Is ‘White Coat Syndrome’ Dangerous?
If your blood pressure spikes to higher-than-normal levels when you go to your doctor’s office, that’s called “white coat syndrome.” While it was once thought to be harmless, newer studies suggest otherwise.
A: People often ask whether so-called white coat syndrome is anything to be worried about. This is a phenomenon where people have a higher-than-normal blood pressure reading when they are at their healthcare provider’s office, while their blood pressure is normal outside of a healthcare setting.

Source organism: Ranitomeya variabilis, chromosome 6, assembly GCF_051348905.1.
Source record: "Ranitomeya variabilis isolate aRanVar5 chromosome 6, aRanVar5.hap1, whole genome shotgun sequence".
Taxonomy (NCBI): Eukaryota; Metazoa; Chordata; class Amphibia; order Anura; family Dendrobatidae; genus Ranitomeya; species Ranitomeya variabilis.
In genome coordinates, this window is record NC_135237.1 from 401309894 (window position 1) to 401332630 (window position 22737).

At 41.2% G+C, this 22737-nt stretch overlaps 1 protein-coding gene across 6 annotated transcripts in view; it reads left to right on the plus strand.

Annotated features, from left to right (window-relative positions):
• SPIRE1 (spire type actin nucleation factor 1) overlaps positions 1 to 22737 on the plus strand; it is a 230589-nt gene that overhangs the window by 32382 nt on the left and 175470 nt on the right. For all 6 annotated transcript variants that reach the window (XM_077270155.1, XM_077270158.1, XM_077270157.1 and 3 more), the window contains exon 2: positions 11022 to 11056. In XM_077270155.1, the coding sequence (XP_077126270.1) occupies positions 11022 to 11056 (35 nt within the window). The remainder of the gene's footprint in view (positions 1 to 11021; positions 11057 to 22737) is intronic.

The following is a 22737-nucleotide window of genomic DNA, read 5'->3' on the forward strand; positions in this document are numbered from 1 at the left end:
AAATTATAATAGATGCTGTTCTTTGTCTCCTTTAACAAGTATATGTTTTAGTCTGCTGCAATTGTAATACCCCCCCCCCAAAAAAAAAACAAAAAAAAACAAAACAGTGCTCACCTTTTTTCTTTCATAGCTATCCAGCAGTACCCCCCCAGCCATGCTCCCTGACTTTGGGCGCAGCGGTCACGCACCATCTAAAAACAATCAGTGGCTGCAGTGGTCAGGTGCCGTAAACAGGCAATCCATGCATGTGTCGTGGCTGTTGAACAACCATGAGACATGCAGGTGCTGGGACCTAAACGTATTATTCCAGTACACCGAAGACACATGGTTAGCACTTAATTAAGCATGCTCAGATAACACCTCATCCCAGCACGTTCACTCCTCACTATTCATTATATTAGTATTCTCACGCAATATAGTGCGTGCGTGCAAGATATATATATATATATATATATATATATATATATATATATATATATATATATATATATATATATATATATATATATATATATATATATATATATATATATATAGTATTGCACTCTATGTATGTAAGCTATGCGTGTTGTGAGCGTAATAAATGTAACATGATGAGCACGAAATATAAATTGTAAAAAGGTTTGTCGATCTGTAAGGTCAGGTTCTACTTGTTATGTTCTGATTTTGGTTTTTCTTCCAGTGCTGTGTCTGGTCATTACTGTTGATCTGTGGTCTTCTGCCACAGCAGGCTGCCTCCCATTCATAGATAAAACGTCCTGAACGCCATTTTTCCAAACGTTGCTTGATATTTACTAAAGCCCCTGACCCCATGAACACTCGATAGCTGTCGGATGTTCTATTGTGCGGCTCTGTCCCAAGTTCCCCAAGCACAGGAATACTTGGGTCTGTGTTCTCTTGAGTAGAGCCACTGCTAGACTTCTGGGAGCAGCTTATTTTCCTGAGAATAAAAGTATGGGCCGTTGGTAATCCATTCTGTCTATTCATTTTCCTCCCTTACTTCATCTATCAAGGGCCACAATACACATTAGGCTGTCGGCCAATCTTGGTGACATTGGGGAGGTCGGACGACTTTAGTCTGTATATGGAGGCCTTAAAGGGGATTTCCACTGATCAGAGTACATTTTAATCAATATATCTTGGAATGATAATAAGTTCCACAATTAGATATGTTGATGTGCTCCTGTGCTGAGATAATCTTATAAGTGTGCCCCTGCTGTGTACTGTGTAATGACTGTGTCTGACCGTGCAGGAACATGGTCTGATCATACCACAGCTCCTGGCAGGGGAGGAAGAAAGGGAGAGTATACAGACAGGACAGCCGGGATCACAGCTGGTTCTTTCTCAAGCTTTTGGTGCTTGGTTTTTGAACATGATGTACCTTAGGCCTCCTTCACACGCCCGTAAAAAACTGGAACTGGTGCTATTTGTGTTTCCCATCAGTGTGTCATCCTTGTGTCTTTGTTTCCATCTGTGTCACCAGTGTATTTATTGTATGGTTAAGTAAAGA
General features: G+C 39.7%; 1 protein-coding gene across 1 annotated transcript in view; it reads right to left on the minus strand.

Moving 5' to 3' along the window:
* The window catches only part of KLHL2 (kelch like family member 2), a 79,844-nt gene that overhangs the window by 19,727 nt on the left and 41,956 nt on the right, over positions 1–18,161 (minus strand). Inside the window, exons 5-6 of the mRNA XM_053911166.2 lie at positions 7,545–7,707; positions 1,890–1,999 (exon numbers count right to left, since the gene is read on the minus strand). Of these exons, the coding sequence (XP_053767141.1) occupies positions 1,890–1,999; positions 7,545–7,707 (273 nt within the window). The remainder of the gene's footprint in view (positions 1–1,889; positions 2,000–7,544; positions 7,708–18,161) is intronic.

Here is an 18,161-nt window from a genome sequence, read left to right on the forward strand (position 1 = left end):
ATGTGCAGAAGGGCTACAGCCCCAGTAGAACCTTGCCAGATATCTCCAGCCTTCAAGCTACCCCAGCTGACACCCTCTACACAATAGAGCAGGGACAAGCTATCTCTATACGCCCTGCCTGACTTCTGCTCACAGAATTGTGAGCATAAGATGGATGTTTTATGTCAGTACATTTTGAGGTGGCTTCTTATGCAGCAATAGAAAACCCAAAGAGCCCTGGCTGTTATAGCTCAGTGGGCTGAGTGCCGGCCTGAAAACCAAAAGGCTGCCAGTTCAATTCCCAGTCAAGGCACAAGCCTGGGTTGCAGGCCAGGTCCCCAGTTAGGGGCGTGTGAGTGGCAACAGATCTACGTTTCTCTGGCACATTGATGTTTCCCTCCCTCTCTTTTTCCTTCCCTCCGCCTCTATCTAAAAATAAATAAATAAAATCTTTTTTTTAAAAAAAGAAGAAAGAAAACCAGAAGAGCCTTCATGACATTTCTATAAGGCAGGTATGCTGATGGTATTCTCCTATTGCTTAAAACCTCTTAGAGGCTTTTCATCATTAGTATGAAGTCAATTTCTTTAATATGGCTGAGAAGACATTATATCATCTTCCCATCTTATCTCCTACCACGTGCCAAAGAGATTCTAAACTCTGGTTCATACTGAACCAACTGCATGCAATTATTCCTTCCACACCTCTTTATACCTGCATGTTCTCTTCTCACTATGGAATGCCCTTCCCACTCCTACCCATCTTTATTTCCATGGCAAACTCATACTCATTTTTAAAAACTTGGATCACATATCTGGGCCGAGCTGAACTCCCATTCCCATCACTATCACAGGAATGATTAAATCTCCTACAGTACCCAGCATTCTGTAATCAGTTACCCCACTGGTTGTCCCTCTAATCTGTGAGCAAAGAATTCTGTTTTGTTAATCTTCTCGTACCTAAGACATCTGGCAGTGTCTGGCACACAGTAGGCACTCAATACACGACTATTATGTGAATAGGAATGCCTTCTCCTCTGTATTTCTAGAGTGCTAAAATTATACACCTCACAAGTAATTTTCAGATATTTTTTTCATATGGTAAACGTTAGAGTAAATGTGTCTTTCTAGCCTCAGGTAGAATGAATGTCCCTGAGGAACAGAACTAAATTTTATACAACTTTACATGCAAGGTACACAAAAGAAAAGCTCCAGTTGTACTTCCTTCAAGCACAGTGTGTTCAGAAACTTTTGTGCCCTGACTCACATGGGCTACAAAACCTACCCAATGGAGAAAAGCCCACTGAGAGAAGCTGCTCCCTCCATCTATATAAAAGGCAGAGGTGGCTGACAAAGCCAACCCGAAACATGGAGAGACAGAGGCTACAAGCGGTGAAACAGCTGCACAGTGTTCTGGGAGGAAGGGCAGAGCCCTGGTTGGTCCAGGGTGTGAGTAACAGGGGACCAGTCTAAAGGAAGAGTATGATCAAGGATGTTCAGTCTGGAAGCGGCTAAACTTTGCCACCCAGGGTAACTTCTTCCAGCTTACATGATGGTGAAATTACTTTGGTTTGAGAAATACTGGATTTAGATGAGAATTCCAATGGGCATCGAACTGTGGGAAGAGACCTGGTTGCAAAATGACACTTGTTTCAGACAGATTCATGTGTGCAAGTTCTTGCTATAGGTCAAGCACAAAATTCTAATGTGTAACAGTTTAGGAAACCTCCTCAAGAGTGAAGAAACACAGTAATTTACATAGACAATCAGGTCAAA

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While this pattern was once thought to be relatively benign, it actually is not. Most people whose blood pressure rises in the presence of a healthcare provider experience higher blood pressure under other forms of stress, too. Studies have found that people with this condition have a higher risk of heart attack and stroke than people whose blood pressure is normal when they visit their provider.
These patients need to be followed more closely and ensure that out-of-office blood pressure monitoring is performed on a semi-regular basis. Out-of-office monitoring will ensure that home blood pressures remain low and patients do not transition to elevated blood pressures at home and in the healthcare setting.